Come with me, my fine friends, to December 11, 1983.
I met Melissa on the CB radio. The craze had long passed, and a few hangers-on to those halcyon days remained. Mostly Broadway/Filmore trash and me, frankly. Sometimes, a new voice would shine through the din. And I would apply to ol’ charm. But this chick was different. She had known me through my sister, whose opaque nature had yet to be addressed fully. CB radio was just the means by which we spoke before meeting that first date.
I wore my cleanest outfit, washed the prime real estate (twice) and brushed ’em good. She was taking me Christmas shopping at the local big box. Was it Big R? Big N? Neisners? If only Mike Rizzo could chime in. The place on Seneca St. near the Dunkin’ Doughnuts. What was it then? Aaaaaaaaaaaaaaaaaaaaaaaaaaaaaaaaaaaannnnnnyhoo, there we went.
“So…what kind of girl do you like?” she asked as we ambled past the Customer Service kiosk. Every word she uttered dripped out of her smirking countenance as if she was playing with me.
“I like a gal with child-bearing hips…” I recall offering up. What even did that mean to a teenager? She opened up her jacket and showed me her jeans, directing my eye downward (as would so often be the case in the future) and as her voice seemed to dance the words “Will these do?” I felt a stirring. I’m not gonna lie. I thought I was driving into sexy town. Population Wheeeeeee!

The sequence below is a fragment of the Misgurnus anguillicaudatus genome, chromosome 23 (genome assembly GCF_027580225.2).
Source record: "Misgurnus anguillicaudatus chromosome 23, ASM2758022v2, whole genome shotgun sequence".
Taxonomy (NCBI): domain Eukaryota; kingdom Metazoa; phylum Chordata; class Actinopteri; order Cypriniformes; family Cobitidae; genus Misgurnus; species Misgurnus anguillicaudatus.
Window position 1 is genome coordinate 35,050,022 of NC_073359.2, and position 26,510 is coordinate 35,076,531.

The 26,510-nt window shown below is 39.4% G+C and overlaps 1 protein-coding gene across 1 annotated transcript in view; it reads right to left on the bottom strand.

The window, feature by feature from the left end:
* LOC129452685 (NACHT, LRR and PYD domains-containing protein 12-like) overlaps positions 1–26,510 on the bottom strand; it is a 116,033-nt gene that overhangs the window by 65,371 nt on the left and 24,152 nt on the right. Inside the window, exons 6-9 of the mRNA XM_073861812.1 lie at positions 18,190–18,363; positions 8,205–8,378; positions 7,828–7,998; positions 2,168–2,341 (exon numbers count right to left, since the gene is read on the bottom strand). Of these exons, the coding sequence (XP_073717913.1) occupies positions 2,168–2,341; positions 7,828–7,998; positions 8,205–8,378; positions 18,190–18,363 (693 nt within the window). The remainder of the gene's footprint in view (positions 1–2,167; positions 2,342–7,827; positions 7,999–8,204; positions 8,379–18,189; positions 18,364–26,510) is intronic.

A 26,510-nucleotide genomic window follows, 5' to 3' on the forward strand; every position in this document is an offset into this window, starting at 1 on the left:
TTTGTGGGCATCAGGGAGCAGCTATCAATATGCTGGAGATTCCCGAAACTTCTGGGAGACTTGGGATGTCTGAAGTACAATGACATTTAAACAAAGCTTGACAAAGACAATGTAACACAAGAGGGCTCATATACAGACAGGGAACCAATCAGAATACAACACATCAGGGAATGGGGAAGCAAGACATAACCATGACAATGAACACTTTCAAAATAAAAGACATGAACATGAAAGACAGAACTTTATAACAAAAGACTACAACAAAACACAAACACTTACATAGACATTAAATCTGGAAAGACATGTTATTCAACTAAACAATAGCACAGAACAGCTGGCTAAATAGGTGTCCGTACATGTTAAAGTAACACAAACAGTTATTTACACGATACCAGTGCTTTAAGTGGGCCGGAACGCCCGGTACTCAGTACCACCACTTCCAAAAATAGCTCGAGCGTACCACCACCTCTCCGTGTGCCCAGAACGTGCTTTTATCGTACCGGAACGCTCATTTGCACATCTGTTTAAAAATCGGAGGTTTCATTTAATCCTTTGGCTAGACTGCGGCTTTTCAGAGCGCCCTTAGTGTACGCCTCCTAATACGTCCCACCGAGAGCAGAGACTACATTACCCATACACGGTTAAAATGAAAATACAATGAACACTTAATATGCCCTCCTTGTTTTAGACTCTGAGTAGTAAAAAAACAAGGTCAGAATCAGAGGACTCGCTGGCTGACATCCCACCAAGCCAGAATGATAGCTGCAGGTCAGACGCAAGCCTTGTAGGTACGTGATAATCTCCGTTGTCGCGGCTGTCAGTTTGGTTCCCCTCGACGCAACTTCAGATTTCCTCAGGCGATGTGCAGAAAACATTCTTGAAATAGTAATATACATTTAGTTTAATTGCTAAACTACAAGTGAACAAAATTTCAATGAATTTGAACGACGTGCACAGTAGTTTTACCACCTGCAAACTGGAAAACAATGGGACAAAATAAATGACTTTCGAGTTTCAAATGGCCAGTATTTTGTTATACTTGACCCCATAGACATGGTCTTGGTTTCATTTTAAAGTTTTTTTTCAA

She was a smoking hottie, short and bespectacled, pretty and sharp. Robust. Yeah. Robust. Fecund with possibilities unspoken. Maybe about 3 years older than me. Melissa is not her real name, but I’ll be dipt in horseradish enema juice if I can remember her name. We walked. Talked. Maybe even held hands. As her attention was diverted by something frilly, I heard a hi-fi-type sound seemingly synchronized with some flashing light eminating from a few dozen redundant screens. We passed the TV section.
Dallas trailed 14-10 in the third quarter and faced a 4th-and-1 from midfield. Dallas lined up, obviously trying to pull the Redskins offsides. At some point during the snap count, though, Danny White decided to audible into a running play. He handed the ball off to Ron Springs, who ran left. Washington defensive end Charles Mann crashed the right side of the line, and guard Herbert Scott could not block him. Springs lost two yards, and the Cowboys lost momentum they had gained since coming back from an early 14-0 deficit.
The video clearly shows an angry Tom Landry screaming, “No! No! No, Danny, No!”
Though the Redskins did not score immediately, the tide had turned. Later in the third quarter, Joe Theismann hit Art Monk on a 47-yard touchdown pass, and the game turned into a blowout. The Cowboys could not even stop the Redskins from performing the “fun bunch” celebration after the Monk score.
And that was that. The Cowboys were smoten. Smoted. Smatt. The game went downhill, and my mood changed. What had seemed like a sunshiny day full of possibilities had turned into a thick swill of cloudy confusion. What started as a nice vinaigrette with walnuts had devolved into a devil-brine with a hair in it.